Two pieces of legislation came into law today which will transform the personal injury sector and set the ball rolling on sweeping court reforms.

The Ministry of Justice confirmed Royal Assent has been granted to both the Civil Liability Bill and Courts and Tribunals (Judiciary and Functions of Staff) Bill.

Justice secretary David Gauke said the new legislation showed that, despite the squeeze on parliamentary time, this was a sign of the Ministry of Justice ‘getting on with business as usual and delivering real change’.

The Civil Liability Act introduces a tariff on damages for soft tissue injuries sustained in an RTA. This is likely to be implemented in April 2020 at the same time as the government introduces a new £5,000 small claims limit for RTA claims. Both measures are expected to significantly reduce the number of lawyers working in the low-value claims sector.

An MoJ statement said the legislation 'will ensure spurious or exaggerated whiplash claims are no longer an easy payday'. The MoJ's statement repeated that insurers have promised to pass on savings to motorists through lower insurance premiums, although no figure was cited.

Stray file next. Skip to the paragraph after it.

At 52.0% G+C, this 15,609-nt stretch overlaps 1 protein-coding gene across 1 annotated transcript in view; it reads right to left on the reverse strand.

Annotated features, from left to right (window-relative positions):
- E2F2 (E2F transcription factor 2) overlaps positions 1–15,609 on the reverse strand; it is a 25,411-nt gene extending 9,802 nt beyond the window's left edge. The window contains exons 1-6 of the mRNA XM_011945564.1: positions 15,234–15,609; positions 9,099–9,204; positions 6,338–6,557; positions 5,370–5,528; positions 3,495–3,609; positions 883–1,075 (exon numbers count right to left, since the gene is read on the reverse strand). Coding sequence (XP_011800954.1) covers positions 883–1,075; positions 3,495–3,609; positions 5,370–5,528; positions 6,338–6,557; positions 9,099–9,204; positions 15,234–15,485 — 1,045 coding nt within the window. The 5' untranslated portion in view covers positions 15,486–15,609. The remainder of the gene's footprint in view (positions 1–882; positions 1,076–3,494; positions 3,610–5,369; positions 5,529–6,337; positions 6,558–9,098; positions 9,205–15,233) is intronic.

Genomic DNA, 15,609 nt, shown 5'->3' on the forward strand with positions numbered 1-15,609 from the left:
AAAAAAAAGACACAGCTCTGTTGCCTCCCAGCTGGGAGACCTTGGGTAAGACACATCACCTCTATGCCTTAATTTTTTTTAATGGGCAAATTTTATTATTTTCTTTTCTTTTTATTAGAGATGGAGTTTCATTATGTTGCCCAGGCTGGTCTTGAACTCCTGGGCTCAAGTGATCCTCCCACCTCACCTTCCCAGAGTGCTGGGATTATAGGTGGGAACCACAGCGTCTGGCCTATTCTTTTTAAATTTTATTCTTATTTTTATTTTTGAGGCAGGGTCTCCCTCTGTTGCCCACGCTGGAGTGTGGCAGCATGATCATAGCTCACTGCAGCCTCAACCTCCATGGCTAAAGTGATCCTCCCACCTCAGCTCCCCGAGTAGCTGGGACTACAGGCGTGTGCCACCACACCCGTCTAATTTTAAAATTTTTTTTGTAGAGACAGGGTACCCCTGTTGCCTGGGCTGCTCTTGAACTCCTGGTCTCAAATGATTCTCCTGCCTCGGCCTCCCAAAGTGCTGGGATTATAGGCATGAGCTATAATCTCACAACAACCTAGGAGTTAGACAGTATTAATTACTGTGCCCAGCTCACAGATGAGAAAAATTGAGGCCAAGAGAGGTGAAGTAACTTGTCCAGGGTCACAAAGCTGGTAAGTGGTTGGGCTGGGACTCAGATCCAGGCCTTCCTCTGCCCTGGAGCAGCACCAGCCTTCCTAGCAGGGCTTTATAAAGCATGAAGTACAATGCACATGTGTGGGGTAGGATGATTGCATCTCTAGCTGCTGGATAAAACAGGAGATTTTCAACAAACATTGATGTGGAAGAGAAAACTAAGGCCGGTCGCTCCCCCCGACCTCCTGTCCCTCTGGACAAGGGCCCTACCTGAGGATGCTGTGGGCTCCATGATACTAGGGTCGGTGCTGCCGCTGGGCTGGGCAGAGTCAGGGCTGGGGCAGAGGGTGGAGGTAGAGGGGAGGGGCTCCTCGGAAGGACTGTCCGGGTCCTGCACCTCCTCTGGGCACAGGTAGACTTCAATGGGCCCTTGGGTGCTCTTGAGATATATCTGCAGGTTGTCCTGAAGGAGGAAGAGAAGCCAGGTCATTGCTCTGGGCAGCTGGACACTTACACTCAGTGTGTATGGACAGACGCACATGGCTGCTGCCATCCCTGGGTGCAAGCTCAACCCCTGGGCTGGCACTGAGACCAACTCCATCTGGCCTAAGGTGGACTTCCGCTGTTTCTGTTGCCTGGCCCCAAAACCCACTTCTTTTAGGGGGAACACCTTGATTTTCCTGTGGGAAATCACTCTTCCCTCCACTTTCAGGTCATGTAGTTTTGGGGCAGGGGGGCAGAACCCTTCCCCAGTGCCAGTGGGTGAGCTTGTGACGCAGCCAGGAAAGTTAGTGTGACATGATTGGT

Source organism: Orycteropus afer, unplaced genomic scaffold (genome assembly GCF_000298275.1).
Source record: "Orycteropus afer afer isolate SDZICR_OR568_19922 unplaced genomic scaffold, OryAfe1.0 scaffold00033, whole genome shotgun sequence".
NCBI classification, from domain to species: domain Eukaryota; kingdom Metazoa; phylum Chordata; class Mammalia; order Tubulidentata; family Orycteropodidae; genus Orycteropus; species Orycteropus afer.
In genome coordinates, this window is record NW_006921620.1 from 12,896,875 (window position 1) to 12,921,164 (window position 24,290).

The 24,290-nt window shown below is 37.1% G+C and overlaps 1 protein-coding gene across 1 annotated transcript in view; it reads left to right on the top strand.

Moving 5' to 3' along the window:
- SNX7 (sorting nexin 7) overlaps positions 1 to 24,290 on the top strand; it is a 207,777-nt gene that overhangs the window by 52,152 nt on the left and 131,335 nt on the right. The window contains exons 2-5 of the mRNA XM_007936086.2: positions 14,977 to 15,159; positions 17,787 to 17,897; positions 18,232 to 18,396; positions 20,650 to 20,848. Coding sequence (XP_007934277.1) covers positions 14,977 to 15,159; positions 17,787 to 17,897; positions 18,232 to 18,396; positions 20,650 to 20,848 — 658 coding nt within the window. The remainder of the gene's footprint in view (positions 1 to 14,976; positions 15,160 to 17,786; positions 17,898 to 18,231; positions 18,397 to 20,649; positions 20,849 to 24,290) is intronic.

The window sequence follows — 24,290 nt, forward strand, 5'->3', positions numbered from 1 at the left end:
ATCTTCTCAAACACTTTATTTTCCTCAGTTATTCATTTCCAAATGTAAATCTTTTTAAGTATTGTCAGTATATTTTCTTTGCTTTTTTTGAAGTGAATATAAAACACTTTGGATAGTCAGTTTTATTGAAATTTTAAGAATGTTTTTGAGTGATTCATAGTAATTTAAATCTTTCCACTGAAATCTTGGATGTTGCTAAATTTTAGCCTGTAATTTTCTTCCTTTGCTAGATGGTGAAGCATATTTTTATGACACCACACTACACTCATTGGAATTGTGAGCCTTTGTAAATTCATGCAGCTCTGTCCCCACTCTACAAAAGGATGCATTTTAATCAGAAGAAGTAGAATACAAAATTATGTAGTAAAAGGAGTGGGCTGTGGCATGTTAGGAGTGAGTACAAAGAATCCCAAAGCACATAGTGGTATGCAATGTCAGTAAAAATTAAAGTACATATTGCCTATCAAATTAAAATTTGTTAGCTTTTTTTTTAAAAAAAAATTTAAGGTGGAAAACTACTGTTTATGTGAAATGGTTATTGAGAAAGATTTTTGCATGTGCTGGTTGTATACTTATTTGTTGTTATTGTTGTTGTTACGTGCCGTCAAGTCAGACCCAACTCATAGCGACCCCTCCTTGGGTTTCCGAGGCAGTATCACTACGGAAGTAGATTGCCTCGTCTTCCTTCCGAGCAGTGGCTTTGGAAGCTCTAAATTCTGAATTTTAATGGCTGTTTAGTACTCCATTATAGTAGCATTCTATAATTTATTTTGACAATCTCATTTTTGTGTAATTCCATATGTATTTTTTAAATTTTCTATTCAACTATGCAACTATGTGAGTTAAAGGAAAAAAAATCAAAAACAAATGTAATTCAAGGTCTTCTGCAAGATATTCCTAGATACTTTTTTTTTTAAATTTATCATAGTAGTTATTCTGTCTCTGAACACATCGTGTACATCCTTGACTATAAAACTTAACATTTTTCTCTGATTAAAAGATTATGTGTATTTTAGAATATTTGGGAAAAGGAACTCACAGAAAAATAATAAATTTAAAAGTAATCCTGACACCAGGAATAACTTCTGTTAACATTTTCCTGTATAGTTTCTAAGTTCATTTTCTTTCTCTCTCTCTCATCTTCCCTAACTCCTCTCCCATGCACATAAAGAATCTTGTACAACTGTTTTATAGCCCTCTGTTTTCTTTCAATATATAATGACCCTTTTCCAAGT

The act also makes changes to how the discount rate calculates deductions from personal injury damages. The MoJ insists claimants with life-changing injuries still receive full and fair compensation, while also reducing the 'burden of over-compensation' on defendants.

The Courts and Tribunals (Judiciary and Functions of Staff) Act will allow 'appropriately qualified and experienced' court and tribunal staff to deal with routine matters usually handled by judges. It will also allow the judiciary to be  deployed across jurisdictions where they are most needed. The legislation is expected to be the first of several law changes to enable the court modernisation programme.

Justice minister Lucy Frazer said: 'By enabling judges to hear cases in different jurisdictions and giving court staff powers to deal with routine issues, we will make our courts more efficient and effective, while making better use of taxpayers’ money.'


See Joshua Rozenberg's article, Sitting in judgement on flexible courts.